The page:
None of the main parties have properly evidenced plans over education, report finds

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Politicians have been urged to work together to close the disadvantage gap in education as it was revealed none of the main parties had a properly evidence-based strategy to meet their ambitions on education policy.

The Education Policy Institute (EPI), funded by the Nuffield Foundation, carried out an analysis of the manifesto education plans of the Conservatives, Labour, Liberal Democrats, Greens and the Brexit Party, assessing how their policies would affect England.

The EPI found all the major parties lacking. Photo: PA

The EPI found all the major parties lacking. Photo: PA

Researchers found that although all parties have made bold pledges about reducing opportunity gaps and raising educational attainment, the policies in their manifestos are unlikely to deliver on these aspirations.

It comes as Fiona Spellman, CEO of Leeds-based education charity SHINE said: “Tackling the disadvantage gap in education must be a top priority for whichever party is in power.”

The EPI found that despite a large proportion of the attainment gap between poor children and the rest emerging before entry to school, party policies seem to focus on improving childcare for employment and cost of living reasons, rather than focusing on high quality early years education.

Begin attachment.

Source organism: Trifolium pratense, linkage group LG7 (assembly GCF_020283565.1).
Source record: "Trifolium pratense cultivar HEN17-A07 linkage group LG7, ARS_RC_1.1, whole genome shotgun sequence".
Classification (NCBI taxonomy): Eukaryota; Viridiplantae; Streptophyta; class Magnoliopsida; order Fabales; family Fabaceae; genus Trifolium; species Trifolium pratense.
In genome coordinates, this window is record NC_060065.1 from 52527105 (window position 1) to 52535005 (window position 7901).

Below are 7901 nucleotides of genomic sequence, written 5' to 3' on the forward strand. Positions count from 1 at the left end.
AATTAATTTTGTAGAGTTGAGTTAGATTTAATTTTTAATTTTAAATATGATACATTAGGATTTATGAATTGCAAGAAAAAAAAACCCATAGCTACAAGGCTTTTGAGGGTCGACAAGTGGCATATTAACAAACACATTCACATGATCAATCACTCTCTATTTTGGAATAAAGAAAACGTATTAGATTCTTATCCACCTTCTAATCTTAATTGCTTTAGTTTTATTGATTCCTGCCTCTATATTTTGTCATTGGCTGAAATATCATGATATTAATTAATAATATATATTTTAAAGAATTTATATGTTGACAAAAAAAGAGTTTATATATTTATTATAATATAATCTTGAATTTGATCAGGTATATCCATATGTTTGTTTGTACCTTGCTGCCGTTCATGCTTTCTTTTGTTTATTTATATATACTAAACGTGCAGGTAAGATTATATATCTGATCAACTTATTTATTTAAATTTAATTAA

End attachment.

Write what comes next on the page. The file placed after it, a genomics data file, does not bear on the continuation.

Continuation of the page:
The group said major parties are pledging additional funding for schools, colleges and special needs education - with Labour and the Greens committing to the biggest increases.

The researchers said this could help to deliver effective interventions and may improve teacher retention, but under Conservative policies there will be a relative shift in funding away from schools with higher levels of disadvantage - and this attempt to “level up funding” could widen the disadvantage gaps in attainment.

Both Labour and the Liberal Democrats may have underestimated the cost of their policies on free school meals, and this could require funding to be diverted from other parts of the schools budget.

Ms Spellman said: “In the North particularly, there is a risk that our most disadvantaged children are being forgotten by an education system that too often fails to recognise and address their specific needs.

“We must ensure that the political decisions which affect our children are based on the evidence of what is most effective, and that new policies are much more rigorously tested before mass adoption.

“There are significant resourcing pressures at all stages of our education system, and any commitment to additional funding for schools is, of course, to be welcomed.

“However, the truth is, the most significant barriers facing children from disadvantaged backgrounds often lie beyond the school gates. More money for our schools is certainly necessary for improving outcomes, but it is only one part of the solution.

“Teachers are doing a fantastic job supporting our children, often despite the policy environment rather than because of it. Politicians of different persuasions must be prepared to work together in the interests of the least advantaged children.

“After so many years of our political system trying and failing to fix this issue, it’s time we tried something different.”